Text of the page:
I bet if you give it a nice red coat then a glossy coat of laquer (only the plastic parts) it would be a real showpiece. Your other Apple is a bit bigger, this can be a dedicated machine that can be set on a coffee table, it's small enough. If I were closer, I'd give you a few bucks for it (not $500 like that guy on Storage Whatever TV show) but I am way over in El Paso, so Denver is not practical.

Is there alocal museum that would liek to have it? You can get a tax write-off that way, if nothing else.

RWallmow
June 27th, 2011, 06:27 AM
I am going with restore, not like there's a lot of work there, make a 800k floppy boot disk, poof its restored ;-)

Like you say you have a LCIII, thats a good machine for making disk images for the Plus, someone earlier suggested taping over the whole on a HD floppy, but that never seems to be real reliable, I would suggest spending $5-10 on some new old stock DD floppies.

Also FYI you can only make the 800k Mac floppy images from another Mac, NO PC drives can read/write the 800k mac format, and it has to be a Mac with a built in floppy, so that limits you to at best a beige G3 Mac, that was the last to have an internal floppy. USB drives will not do it because they are just PC floppy drives in a USB converter, they do not support the variable speed required for 800k.

I used to download on PC, save to a 1.44 floppy, copy to my semi-modern "inbetweener" mac, then write the image to 800k floppy on that mac. Now a days I just download on my Beige G3 since its internet ready, though I have since upgraded my SE with a SE FDHD board, so even my lowest end mac can read/write 1.44.

twolazy
June 27th, 2011, 07:41 AM
Shame you don't have the superdrive. I just figured out how to move files over from a PC too using Vmac, HDExplorer and Winimage...

Glad to hear you got her up though! Just got a Mac Classic myself, so if you are looking for any SW, feel free to pm me. :thumbsup:

luckybob
June 27th, 2011, 03:01 PM
well... the LC3 has a superdrive. i remember we used it so often that it died and had to pay $100 for a replacement... Those were the days.

Anyway, I found one of the old style external scsi boxes. it doesnt match the mac plus and its designed for a cd drive, and I dont have a drive for it, but one miracle at a time right?

twolazy
June 27th, 2011, 05:06 PM
Great find! I love finding stuff I forgot about, only to give it new life... Anyways, sounds like it could prove useful. I happen to have an 80mb scsi hdd I will be pulling out of my external CMS enclosure. Currently its being used on my Classic. Would that be big enough for your needs? ATM it has system 7.5.5 on it...

Before I can commit to selling it I have to swap the drive. I have 2 IBM 500mb's sitting in front of me I need to test. If one happens to work, Then my old drive could be yours... If THE PRICE IS RIGHT. LOL. All humor aside, if you are interested, I could even fill it with software/ downgrade the OS if desired.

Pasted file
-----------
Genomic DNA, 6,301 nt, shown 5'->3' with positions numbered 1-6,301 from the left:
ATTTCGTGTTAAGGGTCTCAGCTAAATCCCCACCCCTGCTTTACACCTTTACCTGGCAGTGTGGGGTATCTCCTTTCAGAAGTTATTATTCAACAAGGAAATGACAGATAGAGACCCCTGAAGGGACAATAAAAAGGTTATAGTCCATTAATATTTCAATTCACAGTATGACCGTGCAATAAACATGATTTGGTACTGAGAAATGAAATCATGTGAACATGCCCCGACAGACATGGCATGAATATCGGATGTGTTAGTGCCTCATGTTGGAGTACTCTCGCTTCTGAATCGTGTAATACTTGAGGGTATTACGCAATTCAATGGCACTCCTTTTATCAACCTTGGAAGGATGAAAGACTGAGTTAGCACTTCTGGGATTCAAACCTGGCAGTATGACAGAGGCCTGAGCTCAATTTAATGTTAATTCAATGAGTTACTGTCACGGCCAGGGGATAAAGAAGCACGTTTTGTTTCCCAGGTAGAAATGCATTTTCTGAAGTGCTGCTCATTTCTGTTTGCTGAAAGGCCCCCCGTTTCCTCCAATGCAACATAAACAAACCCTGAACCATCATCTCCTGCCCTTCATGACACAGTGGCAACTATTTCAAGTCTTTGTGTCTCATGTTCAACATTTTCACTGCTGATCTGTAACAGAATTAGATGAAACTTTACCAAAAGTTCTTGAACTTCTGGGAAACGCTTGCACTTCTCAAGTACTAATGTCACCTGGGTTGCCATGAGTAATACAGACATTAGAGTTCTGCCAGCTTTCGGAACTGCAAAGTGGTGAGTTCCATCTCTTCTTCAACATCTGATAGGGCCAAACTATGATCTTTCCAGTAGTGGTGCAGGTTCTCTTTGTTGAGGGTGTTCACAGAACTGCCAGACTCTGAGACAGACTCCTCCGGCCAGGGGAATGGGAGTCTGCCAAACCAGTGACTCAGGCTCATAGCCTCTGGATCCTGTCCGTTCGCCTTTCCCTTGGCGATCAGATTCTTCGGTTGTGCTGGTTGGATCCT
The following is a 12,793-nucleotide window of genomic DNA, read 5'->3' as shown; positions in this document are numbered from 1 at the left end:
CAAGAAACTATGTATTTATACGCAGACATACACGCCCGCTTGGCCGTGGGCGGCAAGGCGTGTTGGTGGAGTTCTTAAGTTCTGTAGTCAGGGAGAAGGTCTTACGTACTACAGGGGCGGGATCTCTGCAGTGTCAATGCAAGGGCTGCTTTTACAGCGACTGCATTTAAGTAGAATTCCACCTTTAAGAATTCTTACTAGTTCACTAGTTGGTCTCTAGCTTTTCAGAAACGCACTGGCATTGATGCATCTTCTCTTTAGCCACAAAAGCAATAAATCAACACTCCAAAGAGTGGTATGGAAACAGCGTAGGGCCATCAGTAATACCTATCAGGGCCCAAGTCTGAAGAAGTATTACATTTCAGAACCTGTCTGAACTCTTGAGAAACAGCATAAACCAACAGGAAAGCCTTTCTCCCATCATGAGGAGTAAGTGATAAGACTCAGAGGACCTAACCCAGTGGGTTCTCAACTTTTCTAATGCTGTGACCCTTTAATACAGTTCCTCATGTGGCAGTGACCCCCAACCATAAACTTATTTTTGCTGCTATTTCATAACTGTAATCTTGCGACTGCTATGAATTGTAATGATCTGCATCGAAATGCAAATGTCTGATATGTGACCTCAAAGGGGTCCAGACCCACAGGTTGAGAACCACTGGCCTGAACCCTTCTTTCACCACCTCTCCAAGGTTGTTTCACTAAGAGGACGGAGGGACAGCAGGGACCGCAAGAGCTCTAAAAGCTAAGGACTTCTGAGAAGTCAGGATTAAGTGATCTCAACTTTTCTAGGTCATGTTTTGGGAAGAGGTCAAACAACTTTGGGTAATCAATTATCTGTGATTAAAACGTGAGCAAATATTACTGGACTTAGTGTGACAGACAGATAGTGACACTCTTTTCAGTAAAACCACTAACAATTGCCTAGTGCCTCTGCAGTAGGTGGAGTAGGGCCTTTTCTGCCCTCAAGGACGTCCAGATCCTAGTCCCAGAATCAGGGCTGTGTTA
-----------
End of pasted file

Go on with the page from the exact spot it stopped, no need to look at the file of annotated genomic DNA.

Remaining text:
tezza
June 27th, 2011, 05:11 PM
Also FYI you can only make the 800k Mac floppy images from another Mac, NO PC drives can read/write the 800k mac format, and it has to be a Mac with a built in floppy, so that limits you to at best a beige G3 Mac, that was the last to have an internal floppy. USB drives will not do it because they are just PC floppy drives in a USB converter, they do not support the variable speed required for 800k.

I used to download on PC, save to a 1.44 floppy, copy to my semi-modern "inbetweener" mac, then write the image to 800k floppy on that mac. Now a days I just download on my Beige G3 since its internet ready, though I have since upgraded my SE with a SE FDHD board, so even my lowest end mac can read/write 1.44.

Yes, I faced this issue when writing 400k disks for my Lisa. I used a piece of software called TransMac to get the Internet-sourced image from the PC onto a 1.44K Mac disk. I then used a Mac Classic 2 wired up to an external 800K Mac drive as an intermediary. I could then make 400k Lisa disks on that 800k drive.

Tez

Anthony12
June 27th, 2011, 09:16 PM
restoration is the best option......................



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DOS lives on!!
June 28th, 2011, 09:08 AM
I'd recommend restoring it. Even if you don't like Macs, they're still fun to use and it would be a neat project to work on.

twolazy
June 28th, 2011, 09:45 AM
Could always do a quick cleanup on it and throw it up for sale on here or ebay, and reinvest it into other vintage gear. I tend to do that alot...

aoresteen
June 30th, 2011, 04:31 AM
Bump the RAM to 4 MB. Now it can do real work.